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  1. #1

    Default Shooting FX plates with Canon 5D

    Looking for input on shooting fx plates & miniatures with digital SLRs. I have used them for stop frame animation before and there great. The new HD video features look kinda nice, but really step on the file when it gets written. Does the quicktime h264 compression that gets thrown on it rule out any real use for these kind of camera for serious - yet cost effective fx work.

    I have worked on a few commercial project lately that were shot with a 5D. Seems to be some sort of stablizing issues with any handheld footage.

    If you have experimented with this please share, Would love to hear what kind of issues people have been having. Just curious...

    maybe the scarlet or epic would be worth waiting for.

    Thanks!
    Michael Bostick
    bosFX - chandler, arizona
    michael@mediafarm.tv

    http://www.mediafarm.tv/bosfx

  2. #2

    Default

    DSLR's are being used as you describe all the time, from commercials to TV shows and even features (listen to RED Centre podcast #56 with guest Shane Hurlbut ASC, although I would argue with his shoot at 30fps and twixtor to 24 advice). I recently worked on a job where we shot some elements on 35mm film and some on DSLR. Having these elements available sooner was key and they worked very well. The important thing is to understand everything about what compromises you are accepting. Also out of the box these cameras are designed to make punchy, pretty pictures not clean unclipped images ready for grading.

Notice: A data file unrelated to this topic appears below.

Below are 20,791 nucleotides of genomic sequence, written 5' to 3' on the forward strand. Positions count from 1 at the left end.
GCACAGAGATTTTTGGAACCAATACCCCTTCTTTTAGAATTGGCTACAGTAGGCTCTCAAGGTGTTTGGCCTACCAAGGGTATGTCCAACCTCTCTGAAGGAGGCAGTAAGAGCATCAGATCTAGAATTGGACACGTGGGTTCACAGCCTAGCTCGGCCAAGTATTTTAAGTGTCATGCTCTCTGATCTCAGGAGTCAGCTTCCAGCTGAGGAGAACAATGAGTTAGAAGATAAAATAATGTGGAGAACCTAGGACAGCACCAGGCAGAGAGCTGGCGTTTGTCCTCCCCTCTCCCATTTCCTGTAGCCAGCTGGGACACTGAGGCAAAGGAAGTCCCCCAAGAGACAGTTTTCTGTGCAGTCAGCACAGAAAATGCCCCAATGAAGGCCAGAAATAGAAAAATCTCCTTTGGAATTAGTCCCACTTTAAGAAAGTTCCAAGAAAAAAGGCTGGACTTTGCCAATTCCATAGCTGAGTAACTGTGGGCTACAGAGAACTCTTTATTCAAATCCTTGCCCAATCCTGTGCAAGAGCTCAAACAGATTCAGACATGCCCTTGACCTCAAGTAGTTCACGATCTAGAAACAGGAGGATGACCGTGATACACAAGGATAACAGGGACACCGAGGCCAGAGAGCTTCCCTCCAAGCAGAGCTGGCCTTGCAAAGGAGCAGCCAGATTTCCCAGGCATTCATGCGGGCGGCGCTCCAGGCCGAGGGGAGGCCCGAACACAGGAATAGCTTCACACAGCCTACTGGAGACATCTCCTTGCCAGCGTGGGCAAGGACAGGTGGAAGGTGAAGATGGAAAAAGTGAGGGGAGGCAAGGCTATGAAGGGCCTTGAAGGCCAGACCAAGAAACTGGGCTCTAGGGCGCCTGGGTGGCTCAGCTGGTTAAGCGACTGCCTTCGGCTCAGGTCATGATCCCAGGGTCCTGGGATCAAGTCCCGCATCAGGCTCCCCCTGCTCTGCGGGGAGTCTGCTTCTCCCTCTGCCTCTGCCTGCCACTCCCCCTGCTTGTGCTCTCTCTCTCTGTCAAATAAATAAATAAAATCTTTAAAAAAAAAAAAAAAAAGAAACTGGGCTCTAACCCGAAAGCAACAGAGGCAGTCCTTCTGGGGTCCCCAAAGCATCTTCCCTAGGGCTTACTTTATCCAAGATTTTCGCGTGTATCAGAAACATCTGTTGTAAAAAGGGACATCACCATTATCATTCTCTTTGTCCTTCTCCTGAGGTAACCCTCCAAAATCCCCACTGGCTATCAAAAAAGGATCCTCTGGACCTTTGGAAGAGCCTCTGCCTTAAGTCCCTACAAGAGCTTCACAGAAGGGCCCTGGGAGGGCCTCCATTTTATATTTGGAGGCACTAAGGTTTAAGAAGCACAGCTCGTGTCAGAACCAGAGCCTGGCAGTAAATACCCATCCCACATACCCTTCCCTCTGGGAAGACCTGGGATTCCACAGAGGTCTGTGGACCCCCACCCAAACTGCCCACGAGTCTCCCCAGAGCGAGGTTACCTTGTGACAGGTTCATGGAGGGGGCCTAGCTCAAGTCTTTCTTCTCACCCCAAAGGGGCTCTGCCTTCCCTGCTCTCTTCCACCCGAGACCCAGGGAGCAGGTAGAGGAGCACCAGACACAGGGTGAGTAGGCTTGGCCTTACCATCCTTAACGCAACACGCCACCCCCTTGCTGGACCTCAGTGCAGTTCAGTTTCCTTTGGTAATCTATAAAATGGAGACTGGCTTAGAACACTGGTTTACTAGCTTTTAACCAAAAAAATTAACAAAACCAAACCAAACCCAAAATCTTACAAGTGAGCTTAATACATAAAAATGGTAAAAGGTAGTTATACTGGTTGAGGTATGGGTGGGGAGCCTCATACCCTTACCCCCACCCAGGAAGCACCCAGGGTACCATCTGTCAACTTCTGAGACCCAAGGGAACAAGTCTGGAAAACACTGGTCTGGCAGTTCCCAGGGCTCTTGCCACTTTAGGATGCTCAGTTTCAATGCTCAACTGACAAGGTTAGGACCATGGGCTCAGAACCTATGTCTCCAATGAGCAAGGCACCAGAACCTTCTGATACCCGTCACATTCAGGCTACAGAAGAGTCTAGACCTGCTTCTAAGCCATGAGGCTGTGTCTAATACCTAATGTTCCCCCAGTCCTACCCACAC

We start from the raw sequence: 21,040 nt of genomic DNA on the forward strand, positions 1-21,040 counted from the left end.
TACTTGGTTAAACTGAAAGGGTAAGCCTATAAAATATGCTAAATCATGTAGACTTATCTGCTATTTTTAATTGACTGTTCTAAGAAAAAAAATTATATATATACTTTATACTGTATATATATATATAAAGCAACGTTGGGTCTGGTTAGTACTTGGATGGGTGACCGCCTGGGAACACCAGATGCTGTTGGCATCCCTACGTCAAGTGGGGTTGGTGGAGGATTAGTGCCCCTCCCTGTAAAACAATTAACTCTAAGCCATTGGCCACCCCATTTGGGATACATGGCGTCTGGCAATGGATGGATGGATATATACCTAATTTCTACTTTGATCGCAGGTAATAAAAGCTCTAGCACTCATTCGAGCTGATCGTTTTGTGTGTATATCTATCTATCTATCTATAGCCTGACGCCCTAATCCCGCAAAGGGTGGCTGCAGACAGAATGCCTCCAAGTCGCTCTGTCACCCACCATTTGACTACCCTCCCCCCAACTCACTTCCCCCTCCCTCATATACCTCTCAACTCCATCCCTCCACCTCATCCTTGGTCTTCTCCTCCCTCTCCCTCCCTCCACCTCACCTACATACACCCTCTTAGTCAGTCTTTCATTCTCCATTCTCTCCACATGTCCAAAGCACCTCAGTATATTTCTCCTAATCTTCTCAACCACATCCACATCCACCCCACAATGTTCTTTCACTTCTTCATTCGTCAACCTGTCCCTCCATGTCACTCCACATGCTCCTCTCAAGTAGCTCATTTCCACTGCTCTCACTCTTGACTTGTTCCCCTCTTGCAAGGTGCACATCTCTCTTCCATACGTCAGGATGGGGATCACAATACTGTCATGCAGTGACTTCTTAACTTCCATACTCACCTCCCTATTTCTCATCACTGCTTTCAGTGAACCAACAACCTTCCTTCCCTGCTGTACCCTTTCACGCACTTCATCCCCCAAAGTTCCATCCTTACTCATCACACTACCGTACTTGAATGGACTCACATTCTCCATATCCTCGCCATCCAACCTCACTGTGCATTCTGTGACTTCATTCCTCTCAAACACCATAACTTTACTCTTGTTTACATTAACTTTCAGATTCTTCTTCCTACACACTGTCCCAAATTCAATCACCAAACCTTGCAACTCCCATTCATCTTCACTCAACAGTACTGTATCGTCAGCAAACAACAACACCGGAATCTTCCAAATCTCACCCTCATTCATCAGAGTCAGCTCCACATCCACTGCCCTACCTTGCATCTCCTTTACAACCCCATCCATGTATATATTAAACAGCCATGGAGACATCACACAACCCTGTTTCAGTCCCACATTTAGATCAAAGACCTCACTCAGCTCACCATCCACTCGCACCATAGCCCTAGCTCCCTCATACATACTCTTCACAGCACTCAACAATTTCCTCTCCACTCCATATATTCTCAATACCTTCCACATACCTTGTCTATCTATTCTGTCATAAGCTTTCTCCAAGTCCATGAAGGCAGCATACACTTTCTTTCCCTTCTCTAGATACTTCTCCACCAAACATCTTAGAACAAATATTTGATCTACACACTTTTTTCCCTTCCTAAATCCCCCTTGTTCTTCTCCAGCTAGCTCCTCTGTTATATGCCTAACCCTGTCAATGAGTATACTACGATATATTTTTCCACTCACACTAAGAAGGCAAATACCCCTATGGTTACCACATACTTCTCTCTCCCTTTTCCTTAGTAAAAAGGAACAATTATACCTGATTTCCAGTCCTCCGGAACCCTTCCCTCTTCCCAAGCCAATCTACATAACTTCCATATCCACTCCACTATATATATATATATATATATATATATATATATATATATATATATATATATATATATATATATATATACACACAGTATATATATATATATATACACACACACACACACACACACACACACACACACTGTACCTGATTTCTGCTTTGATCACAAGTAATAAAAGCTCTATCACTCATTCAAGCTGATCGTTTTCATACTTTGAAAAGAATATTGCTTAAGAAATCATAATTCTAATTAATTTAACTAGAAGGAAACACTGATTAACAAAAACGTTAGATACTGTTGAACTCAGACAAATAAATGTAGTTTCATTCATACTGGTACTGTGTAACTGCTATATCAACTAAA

A few links that will help:
    Tyler Ginter's 180 Degree Shutter – Learn It, Live It, Love It
    Stu Mashwitz Prolost blog: Flatten Your 5D or Tyler did a video for the 7D

    One of the things you have no control over is line skipping (which can produce aliasing - see Red User for several examples of this like this zone chart from a 7d). Often these cameras are used to shoot very shallow depth of field non video looking images which mitigate that as well as helping with the other factor out of your control - H264 compression. If you are shooting very sharp, everything in focus images and there is something with very high frequency detail in the scene - or that enters the scene you may find the compression cannot handle that. I cannot stress testing enough.

    Hope that helps,

    Jeff
    Jeff

    Jeff Heusser
    co-founder fxguide

  3. #3
    Join Date
    Feb 2004
    Posts
    83

    Default

    I tried stabilizing 5d and 7d footage and it is a nightmare with any horizontal movement in the camera particularly handheld due to the rolling shutter effect being relatively slow compared to film. It means you have skew happening when you pan the camera, the faster you pan the worse the skew. So it's tricky to remove as it's not constant, also it is on perspective so when doing any thing that's not a nodal pan something closer to the camera will paralax more and so the skew is at a different angle to something in the background! The foundry have a plugin which attempts to fix this.

    The other thing is the compression. If you stabilize a shot that's moving alot, you end up with a smooth camera move but the compression artifacts look ten tines worse as they are inherent of the original bad movement. This combined with rollling shutter result in what's known as the jello effect when you stabilize the footage. It looks really bad!

    In terms of tracking, all the distortion and skew make it a nightmare to get things to line up and 3d tracking algorithms work on the basis of perfect geometry so will have trouble as well.

    So just keep your shots really smooth and slow! And it's much easier to do vfx.

    Oh and of course the colour sampling is not the best for keying purposes!

  4. #4

    Default

    I found this as a helpful link for me, hope it might give some useful here too : http://blog.planet5d.com/2010/02/sho...ark-ii-part-2/

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